Manual Installation using Packages



This section describes installing CDAP on Hadoop clusters that are:

  • Generic Apache Hadoop distributions;
  • CDH (Cloudera Data Hub) clusters not managed with Cloudera Manager; or
  • HDP (Hortonworks Data Platform) clusters not managed with Apache Ambari.

Cloudera Manager (CDH), Apache Ambari (HDP), and MapR distributions should be installed with our other distribution instructions.

  • As CDAP depends on HDFS, YARN, HBase, ZooKeeper, and (optionally) Hive and Spark, it must be installed on cluster host(s) with full client configurations for these dependent services.
  • The CDAP Master Service must be co-located on a cluster host with an HDFS client, a YARN client, an HBase client, and—optionally—Hive or Spark clients.
  • Note that these clients are redundant if you are co-locating the CDAP Master on a cluster host (or hosts, in the case of a deployment with high availability) with actual services, such as the HDFS Namenode, the YARN resource manager, or the HBase Master.
  • You can download the Hadoop client and HBase client libraries, and then install them on the hosts running CDAP services. No Hadoop or HBase services need be running.
  • All services run as the 'cdap' user installed by the package manager.

Preparing the Cluster

Please review the Software Prerequisites, as a configured Hadoop, HBase, and Hive (plus an optional Spark client) needs to be configured on the node(s) where CDAP will run.

Hadoop Configuration

  1. ZooKeeper’s maxClientCnxns must be raised from its default. We suggest setting it to zero (0: unlimited connections). As each YARN container launched by CDAP makes a connection to ZooKeeper, the number of connections required is a function of usage.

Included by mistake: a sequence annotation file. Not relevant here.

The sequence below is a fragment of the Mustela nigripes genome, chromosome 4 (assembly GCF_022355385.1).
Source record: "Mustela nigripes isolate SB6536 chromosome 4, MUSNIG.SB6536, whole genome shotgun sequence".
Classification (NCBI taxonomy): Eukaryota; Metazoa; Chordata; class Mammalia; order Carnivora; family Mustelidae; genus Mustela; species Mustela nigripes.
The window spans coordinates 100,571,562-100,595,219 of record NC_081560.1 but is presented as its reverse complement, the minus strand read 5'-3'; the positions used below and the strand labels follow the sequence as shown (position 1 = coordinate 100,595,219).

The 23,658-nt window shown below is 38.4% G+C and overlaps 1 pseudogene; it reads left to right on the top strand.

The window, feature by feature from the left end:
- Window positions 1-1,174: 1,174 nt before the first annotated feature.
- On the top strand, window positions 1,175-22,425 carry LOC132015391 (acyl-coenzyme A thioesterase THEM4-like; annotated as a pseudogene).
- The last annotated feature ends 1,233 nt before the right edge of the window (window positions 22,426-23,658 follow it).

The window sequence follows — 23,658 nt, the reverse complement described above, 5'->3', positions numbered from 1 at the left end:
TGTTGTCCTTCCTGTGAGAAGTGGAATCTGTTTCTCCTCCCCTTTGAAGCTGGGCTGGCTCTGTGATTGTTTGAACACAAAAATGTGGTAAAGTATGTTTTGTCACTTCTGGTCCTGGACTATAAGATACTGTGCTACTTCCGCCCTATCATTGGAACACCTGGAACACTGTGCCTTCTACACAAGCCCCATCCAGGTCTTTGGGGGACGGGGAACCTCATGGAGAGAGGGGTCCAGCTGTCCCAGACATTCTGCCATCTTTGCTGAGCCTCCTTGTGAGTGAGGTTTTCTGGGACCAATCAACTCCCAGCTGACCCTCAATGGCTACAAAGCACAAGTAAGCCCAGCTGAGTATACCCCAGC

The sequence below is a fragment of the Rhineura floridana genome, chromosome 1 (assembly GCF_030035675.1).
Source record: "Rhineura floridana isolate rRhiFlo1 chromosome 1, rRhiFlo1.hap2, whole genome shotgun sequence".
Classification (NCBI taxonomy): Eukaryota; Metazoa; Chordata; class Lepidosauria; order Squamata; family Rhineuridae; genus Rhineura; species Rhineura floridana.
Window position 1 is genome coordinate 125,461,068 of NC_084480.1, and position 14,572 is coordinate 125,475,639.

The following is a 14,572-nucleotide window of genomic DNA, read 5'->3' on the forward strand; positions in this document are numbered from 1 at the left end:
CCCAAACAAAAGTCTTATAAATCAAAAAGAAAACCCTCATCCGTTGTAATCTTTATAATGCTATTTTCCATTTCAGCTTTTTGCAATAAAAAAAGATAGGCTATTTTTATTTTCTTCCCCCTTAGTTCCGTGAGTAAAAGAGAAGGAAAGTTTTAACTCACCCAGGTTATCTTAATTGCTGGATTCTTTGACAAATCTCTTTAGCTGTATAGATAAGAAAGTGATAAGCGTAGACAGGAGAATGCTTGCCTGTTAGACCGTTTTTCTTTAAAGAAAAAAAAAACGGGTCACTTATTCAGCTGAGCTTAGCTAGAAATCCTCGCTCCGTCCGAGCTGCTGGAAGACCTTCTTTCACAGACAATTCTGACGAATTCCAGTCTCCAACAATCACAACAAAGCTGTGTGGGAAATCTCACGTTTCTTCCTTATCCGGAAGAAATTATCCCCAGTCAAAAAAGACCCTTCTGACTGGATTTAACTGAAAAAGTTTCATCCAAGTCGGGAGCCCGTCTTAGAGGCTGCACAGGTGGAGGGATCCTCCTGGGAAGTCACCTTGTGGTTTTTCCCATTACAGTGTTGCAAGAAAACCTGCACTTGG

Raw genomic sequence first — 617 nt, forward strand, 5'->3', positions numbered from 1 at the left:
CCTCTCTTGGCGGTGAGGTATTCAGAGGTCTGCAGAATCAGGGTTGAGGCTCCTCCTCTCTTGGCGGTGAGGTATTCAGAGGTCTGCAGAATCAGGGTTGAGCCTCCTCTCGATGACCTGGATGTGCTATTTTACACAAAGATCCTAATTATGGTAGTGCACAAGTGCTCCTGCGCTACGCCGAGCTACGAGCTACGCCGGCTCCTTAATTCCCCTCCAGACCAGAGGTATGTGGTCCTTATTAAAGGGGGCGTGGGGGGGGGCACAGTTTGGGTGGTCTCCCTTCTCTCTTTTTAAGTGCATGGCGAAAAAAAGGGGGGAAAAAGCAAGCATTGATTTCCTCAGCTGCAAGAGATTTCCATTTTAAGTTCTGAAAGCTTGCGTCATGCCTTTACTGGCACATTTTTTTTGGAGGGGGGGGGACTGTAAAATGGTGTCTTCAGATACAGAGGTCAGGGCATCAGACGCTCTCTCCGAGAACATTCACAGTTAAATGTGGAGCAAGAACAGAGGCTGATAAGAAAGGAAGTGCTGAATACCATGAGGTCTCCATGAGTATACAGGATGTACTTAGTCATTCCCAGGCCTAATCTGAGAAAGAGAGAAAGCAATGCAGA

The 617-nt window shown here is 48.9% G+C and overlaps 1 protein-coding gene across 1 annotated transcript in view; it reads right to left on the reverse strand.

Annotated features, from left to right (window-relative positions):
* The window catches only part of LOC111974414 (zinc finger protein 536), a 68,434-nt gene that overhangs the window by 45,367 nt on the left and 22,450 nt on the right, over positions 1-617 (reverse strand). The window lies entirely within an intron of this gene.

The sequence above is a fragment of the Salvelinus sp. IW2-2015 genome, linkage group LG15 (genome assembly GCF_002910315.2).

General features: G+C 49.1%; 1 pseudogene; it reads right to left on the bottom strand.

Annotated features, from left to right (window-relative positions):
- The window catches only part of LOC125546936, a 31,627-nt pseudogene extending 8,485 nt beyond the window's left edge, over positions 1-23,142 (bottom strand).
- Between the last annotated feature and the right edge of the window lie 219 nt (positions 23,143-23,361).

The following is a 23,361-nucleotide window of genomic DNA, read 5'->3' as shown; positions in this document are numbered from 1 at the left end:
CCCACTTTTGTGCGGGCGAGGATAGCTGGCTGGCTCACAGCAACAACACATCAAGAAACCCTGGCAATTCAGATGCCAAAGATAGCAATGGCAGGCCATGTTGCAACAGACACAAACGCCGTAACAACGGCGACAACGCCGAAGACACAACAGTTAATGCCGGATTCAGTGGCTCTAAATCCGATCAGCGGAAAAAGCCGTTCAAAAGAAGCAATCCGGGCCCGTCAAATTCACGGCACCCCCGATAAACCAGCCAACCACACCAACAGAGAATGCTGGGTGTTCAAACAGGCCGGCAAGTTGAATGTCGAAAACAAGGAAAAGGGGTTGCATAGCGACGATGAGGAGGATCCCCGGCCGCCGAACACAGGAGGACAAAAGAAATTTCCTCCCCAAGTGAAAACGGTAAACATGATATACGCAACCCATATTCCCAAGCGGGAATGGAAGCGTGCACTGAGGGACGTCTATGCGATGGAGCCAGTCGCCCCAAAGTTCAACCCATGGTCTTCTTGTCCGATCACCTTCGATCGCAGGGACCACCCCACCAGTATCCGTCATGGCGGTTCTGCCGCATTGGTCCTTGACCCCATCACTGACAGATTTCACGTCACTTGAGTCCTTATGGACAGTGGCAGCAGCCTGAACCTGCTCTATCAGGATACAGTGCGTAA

2. Ensure that YARN has sufficient memory capacity by lowering the default minimum container size (controlled by the property yarn.scheduler.minimum-allocation-mb). Lack of YARN memory capacity is the leading cause of apparent failures that we see reported. We recommend starting with these settings:

    • yarn.nodemanager.delete.debug-delay-sec: 43200
    • yarn.scheduler.minimum-allocation-mb: 512 mb

    Please ensure your yarn.nodemanager.resource.cpu-vcores and yarn.nodemanager.resource.memory-mb settings are set sufficiently to run CDAP, as described in the CDAP Memory and Core Requirements.

HDFS Permissions

Ensure YARN is configured properly to run MapReduce programs. Often, this includes ensuring that the HDFS /user/yarn directory exists with proper permissions:

# su hdfs
$ hdfs dfs -mkdir -p /user/yarn && hadoop fs -chown yarn /user/yarn && hadoop fs -chgrp yarn /user/yarn

Downloading and Distributing Packages

Preparing Package Managers

CDAP components are available as either Yum .rpm or APT .deb packages. There is one package for each CDAP component, and each component may have multiple services. Additionally, there is a base CDAP package with three utility packages (for HBase compatibility) installed which creates the base configuration and the cdap user. We provide packages for Ubuntu 12 and CentOS 6.